New spring tree National Plant Collections
8th April, 2022
In situ trials could help shape the future of horticulture, in response to climate change
RHS Garden Wisley has been awarded three new National Plant Collections by horticultural conservation charity Plant Heritage.
The three newly accredited collections of Eucryphia, Albizia julibrissin (Persian silk tree) and Lagerstroemia (crape myrtle) now join 12 other National Plant Collections held at The Royal Horticultural Society’s (RHS) flagship garden in Surrey, and bring Plant Heritage’s total number of tree collections to 121.
Keeping in the spirit of plantsmanship and experimentation that Wisley is famed for, the pretty-in-pink crape myrtle collection has been the focus of in-house trials. The RHS team has discovered that this comprehensive collection of small trees (native to southeast Asia and northern Australia) can flourish here in the UK. Both Lagerstroemia and Albizia thrive in long, hot summers and enjoy milder winters, making RHS Garden Wisley the perfect location for these collections – but only thanks to a warming climate.
Additionally, the adaptability of the mature Eucryphia collection is also being explored. This collection has been in RHS Garden Wisley’s Battleston Hill woodland since 1987 and contains seven different species and 20 cultivars, showcasing the diversity that can exist within a single genus. But, as Eucryphia is native to areas of South America and Australia where the climate is warmer and wetter, the RHS is keen to test its potential to thrive in a hotter, drier climate now associated with southeast England.
Plant Heritage and the RHS believe these three collections could help shape the future of horticulture and help those working across the horticultural sector to learn how plants and trees can adapt and respond to the changing climate the UK, and the world, is facing.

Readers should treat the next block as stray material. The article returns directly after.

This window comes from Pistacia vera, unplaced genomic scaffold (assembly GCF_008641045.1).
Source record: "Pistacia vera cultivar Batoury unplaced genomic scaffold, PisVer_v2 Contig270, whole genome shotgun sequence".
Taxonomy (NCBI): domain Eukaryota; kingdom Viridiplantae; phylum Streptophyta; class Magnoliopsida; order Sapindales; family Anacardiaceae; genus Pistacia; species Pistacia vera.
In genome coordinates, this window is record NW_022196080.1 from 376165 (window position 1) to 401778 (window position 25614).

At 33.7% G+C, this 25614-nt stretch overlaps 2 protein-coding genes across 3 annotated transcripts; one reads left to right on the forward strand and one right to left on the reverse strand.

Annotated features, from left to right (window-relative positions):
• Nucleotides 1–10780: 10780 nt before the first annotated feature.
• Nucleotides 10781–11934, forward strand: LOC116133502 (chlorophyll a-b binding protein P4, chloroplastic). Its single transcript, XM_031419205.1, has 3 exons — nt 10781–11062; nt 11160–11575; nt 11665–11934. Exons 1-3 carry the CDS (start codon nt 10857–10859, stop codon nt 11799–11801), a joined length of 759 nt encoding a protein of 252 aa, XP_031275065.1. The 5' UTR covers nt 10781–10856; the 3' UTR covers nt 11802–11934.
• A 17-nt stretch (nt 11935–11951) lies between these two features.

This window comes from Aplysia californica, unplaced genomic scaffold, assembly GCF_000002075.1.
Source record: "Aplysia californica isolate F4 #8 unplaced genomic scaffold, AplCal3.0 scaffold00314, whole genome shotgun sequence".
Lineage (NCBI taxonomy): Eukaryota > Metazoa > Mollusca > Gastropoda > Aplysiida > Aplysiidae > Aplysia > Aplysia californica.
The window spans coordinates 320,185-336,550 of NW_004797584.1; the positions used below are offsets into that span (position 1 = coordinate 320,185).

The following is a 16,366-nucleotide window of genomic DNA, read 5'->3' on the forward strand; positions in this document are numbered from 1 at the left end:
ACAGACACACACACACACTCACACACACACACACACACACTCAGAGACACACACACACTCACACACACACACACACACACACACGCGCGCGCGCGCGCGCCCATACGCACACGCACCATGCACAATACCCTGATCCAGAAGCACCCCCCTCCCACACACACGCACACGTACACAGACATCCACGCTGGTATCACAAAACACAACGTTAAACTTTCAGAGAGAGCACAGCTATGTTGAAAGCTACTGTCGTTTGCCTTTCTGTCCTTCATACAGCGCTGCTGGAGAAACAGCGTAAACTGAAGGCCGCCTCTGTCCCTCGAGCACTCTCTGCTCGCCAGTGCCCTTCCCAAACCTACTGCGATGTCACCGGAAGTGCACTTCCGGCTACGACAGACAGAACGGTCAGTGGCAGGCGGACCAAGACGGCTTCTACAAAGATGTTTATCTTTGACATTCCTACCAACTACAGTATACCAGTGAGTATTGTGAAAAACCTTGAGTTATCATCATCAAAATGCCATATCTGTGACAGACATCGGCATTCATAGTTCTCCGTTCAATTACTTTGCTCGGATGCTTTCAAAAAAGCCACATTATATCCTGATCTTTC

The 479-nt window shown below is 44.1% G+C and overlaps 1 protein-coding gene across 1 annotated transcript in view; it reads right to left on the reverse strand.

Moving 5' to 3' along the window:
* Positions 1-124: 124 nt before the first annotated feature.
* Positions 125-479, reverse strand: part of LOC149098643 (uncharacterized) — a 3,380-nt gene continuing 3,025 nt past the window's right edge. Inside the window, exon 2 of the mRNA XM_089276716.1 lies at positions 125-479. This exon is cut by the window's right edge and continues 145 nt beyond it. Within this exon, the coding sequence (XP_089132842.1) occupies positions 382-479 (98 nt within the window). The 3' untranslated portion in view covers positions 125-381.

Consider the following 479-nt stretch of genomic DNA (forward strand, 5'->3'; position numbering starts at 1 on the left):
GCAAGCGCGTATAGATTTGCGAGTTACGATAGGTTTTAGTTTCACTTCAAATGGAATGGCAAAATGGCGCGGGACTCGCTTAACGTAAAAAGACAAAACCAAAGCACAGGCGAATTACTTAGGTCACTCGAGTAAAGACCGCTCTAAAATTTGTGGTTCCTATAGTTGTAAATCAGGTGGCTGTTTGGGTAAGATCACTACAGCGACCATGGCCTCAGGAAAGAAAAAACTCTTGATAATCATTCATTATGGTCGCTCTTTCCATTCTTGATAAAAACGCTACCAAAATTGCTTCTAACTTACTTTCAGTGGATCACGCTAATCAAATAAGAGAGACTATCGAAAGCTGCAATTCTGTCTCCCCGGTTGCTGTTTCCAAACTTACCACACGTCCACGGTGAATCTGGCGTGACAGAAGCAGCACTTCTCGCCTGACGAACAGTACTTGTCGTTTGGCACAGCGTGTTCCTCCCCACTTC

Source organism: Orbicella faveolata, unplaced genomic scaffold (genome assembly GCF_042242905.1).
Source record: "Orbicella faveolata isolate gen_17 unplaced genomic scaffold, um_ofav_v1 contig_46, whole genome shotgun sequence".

Vicki Cooke, Conservation Manager at Plant Heritage says: “Our National Plant Collections really celebrate the amazing diversity of the UK’s cultivated garden plants. Many have thrived in our climate for generations, but as our climate is warming and becoming more unpredictable it’s important to see how different plants are responding to this. We hope that trials, like those at RHS Garden Wisley, can help us to understand the pressures different plant groups are facing, and how we can help to ensure they survive for future generations to enjoy.”
Emma Allen, Garden Manager, RHS Garden Wisley, says: “RHS Garden Wisley has always been at the forefront of plantsmanship and research. We know the implications a warming climate could have on our flora and fauna, and we’re proud of the work our team undertakes each year to test how our collections are responding to external factors like a changing climate. We want the future of horticulture to be a positive one, and by learning about how each genus can best grow here, we hope to achieve that.”
Plant Heritage accredits new collections every quarter, and these three new National Plant Collections brings the total across the UK to almost 700.
To find out more about Plant Heritage, its National Plant Collections or for information about how to become a Collection Holder, Plant Guardian or member, or to sponsor the National Plant Collections, visit www.plantheritage.org.uk . To find out more about the RHS, visit www.rhs.org.uk.